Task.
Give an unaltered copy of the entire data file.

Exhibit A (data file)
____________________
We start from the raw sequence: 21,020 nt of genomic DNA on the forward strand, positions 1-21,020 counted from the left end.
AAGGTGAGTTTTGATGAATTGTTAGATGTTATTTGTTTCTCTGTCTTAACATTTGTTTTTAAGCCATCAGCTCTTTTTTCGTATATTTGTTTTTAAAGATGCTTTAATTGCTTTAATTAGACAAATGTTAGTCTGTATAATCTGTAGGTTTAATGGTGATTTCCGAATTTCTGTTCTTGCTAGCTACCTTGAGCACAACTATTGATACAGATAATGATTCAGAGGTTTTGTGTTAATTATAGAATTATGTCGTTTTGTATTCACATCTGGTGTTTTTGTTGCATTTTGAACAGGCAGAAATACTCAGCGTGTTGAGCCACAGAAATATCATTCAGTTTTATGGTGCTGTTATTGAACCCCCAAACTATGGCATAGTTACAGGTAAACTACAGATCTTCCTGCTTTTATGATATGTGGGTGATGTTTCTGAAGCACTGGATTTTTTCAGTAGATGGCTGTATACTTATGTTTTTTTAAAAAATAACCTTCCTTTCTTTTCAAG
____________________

We start from the raw sequence: 21,020 nt of genomic DNA on the forward strand, positions 1-21,020 counted from the left end.
AAGGTGAGTTTTGATGAATTGTTAGATGTTATTTGTTTCTCTGTCTTAACATTTGTTTTTAAGCCATCAGCTCTTTTTTCGTATATTTGTTTTTAAAGATGCTTTAATTGCTTTAATTAGACAAATGTTAGTCTGTATAATCTGTAGGTTTAATGGTGATTTCCGAATTTCTGTTCTTGCTAGCTACCTTGAGCACAACTATTGATACAGATAATGATTCAGAGGTTTTGTGTTAATTATAGAATTATGTCGTTTTGTATTCACATCTGGTGTTTTTGTTGCATTTTGAACAGGCAGAAATACTCAGCGTGTTGAGCCACAGAAATATCATTCAGTTTTATGGTGCTGTTATTGAACCCCCAAACTATGGCATAGTTACAGGTAAACTACAGATCTTCCTGCTTTTATGATATGTGGGTGATGTTTCTGAAGCACTGGATTTTTTCAGTAGATGGCTGTATACTTATGTTTTTTTAAAAAATAACCTTCCTTTCTTTTCAAG